Robert Dumas
The author V. S. Naipaul said we only have room in our lives for six or seven great book love affairs. I’m not yet sure if what I experienced in the past twenty-four hours qualifies, but if it doesn’t, then man, is it ever close.

I’ve just finished reading L. B. Deyo and “Lefty” Leibowitz’s awesome Invisible Frontier and all I can say is that it is incredible. A group of self-described “urban explorers”, calling themselves the Jinx Society, go on various missions to such places as the Old Croton Aqueduct, the smallpox hospital on Roosevelt Island, the top of the Tweed Courthouse, the hospital on North Brother Island where “Typhoid Mary” Mallon lived out 24 of her last 26 years on earth, the tops of the Queensboro and George Washington Bridges, the “Freedom Tunnel (a stretch of Amtrak tunnel running north from Grand Central Station underneath Riverside Park, named for “Freedom Chris”, a legendary grafitti artist), the old City Hall subway station (a monument to artistic architecture in—of all things—a subway station) and all the other places the average person is not supposed to be.

The descriptions of their adventures are entertaining and they provide just the right amount of backstory to each adventure to make me want to go look up more on the topic. The explorers, especially Deyo and Leibowitz, have extensive knowledge of New York’s infrastructure and history, which they use, sometimes to enlighten, other times to simply rant at how we’ve lost something.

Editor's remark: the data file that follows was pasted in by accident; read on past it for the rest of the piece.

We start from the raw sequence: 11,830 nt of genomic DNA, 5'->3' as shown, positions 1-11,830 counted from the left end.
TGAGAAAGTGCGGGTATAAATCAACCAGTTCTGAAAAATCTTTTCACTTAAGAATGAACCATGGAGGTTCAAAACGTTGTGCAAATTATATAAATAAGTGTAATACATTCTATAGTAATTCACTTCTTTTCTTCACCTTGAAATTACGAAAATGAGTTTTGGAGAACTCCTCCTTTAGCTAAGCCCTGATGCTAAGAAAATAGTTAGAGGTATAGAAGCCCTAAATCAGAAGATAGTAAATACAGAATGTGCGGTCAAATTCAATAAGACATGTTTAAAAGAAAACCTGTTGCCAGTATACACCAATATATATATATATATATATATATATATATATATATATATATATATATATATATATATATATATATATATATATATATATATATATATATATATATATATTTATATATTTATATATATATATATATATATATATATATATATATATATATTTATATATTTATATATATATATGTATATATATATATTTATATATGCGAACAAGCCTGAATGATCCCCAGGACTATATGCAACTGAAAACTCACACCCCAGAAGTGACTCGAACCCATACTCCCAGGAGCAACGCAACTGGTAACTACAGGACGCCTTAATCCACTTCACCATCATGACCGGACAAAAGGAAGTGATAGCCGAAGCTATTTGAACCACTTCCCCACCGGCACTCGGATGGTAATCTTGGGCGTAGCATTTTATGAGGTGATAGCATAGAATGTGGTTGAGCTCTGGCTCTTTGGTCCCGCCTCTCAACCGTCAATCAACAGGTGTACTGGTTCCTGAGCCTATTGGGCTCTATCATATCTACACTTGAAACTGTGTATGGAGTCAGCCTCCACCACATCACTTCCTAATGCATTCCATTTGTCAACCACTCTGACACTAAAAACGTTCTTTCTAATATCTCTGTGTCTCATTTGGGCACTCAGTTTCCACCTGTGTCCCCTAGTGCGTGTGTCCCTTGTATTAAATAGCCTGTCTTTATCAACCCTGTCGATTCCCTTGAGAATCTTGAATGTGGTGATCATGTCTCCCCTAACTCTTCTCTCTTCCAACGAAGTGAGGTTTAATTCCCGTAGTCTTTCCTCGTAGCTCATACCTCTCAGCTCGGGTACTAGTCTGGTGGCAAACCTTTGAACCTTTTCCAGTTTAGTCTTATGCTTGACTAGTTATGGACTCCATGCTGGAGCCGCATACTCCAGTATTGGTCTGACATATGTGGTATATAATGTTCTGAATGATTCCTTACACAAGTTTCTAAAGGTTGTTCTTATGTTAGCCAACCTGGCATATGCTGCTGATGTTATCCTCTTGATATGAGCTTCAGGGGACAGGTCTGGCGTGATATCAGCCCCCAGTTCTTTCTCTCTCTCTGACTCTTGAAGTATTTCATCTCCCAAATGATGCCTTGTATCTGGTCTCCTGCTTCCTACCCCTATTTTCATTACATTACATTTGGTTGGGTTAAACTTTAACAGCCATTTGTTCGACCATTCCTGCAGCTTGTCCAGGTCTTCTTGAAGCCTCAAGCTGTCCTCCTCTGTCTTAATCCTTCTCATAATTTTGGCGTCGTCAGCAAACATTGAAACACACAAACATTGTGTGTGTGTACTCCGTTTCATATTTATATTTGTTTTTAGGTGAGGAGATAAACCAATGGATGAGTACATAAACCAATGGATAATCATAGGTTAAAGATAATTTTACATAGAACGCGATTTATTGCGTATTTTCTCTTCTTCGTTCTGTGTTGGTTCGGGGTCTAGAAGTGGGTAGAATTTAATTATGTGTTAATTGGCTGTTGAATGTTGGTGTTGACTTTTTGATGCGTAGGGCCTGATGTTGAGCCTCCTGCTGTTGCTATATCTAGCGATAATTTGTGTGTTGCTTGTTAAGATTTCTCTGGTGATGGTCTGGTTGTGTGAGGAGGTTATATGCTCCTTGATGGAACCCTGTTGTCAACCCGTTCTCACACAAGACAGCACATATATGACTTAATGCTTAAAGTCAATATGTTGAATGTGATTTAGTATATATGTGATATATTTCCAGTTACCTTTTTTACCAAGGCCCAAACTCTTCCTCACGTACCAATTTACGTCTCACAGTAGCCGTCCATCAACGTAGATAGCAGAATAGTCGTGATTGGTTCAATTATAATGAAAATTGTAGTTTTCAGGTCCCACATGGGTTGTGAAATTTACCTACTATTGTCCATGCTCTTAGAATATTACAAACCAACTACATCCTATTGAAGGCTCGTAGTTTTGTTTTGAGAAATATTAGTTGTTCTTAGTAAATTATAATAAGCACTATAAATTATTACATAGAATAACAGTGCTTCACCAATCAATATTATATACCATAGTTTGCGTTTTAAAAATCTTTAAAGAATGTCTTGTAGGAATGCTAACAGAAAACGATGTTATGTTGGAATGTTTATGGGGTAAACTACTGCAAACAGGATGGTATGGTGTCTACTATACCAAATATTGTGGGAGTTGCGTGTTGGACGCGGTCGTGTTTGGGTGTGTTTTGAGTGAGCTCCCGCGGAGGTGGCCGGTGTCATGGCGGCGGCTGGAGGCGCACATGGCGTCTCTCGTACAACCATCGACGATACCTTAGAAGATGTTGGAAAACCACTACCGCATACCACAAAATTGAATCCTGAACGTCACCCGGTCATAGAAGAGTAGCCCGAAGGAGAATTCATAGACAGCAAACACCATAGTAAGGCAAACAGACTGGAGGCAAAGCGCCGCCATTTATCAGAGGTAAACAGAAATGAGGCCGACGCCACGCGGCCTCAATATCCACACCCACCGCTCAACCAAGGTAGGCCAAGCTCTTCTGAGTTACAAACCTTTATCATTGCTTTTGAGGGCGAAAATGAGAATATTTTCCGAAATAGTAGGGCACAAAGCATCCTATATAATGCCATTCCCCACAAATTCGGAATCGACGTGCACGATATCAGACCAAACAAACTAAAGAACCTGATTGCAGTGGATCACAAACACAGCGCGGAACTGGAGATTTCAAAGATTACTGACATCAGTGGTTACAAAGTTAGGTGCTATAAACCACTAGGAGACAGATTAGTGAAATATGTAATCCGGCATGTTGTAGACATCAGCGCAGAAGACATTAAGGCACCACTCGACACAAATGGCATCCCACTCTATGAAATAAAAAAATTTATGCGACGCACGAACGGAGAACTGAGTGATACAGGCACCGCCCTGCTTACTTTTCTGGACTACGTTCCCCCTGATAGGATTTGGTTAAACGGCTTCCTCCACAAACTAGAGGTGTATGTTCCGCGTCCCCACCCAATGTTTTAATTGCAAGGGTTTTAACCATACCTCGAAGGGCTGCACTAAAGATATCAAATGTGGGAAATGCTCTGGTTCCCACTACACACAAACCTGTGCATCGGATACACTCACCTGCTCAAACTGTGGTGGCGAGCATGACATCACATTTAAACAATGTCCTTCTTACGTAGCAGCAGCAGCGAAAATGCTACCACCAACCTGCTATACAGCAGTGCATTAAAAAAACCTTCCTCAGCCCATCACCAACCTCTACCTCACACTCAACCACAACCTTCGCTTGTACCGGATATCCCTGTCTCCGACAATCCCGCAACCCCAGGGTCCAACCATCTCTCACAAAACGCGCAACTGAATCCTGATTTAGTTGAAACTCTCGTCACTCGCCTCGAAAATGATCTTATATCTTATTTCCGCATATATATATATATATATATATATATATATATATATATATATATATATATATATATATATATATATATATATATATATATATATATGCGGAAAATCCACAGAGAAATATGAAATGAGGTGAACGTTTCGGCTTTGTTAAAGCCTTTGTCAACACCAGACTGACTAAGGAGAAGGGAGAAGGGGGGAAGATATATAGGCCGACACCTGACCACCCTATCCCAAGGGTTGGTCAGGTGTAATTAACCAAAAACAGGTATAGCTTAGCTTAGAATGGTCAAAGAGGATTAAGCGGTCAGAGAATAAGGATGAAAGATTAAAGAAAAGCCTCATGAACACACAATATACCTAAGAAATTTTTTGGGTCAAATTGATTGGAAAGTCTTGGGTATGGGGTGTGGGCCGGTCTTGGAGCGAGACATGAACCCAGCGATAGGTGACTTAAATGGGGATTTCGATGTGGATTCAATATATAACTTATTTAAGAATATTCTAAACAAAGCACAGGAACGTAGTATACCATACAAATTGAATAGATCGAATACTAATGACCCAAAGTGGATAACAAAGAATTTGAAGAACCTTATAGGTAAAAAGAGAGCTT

I feel it, too. Walk down your average street in Manhattan and look up; virtually every building built before the end of the Second World War has some sort of ornate decoration on it; a roof-ledge held up by ornate Ionic stone scrolls, beautiful window-caps and so on and so forth. Now look at your average building built in the second half of the Twentieth or the early Twenty-First Century; most often, they are utilitarian, devoid of any real artistry. Architecture today is soulless and perpetuates a feeling of only one thing; corporate encroachment upon the lives of the public.

It is virtually impossible to walk into Grand Central Terminal’s main concourse without being astounded at its beauty; the high ceiling, the incredible painting on the ceiling, the sheer love that went into its creation. See if anyone can say the same about the modern Pennsylvania Station across town; a long hallway, with only one large space in the whole of it, one that is not even a tenth as large as Grand Central’s. I find it to be almost insulting that as I walk down the stairs to the Long Island Rail Road, I see a sign on the wall with an side-view illustration of the old (pre-Madison Square Garden) Penn Station and the words YOU ARE HERE in red beneath it. The old Penn Station was as beautiful as its sister, Grand Central, and it took them three years to destroy that beautiful old edifice to make way for the garish Madison Square Garden and One Penn Plaza. Look through The Destruction of Penn Station to get an idea of what I mean.

There is beautiful architecture all around you when you are in New York. Invisible Frontier helped me to see that a little bit better, and I thank its writers for braving life and limb to find a little bit of the city we New Yorkers lose a little more every day.-OBNOXIO.US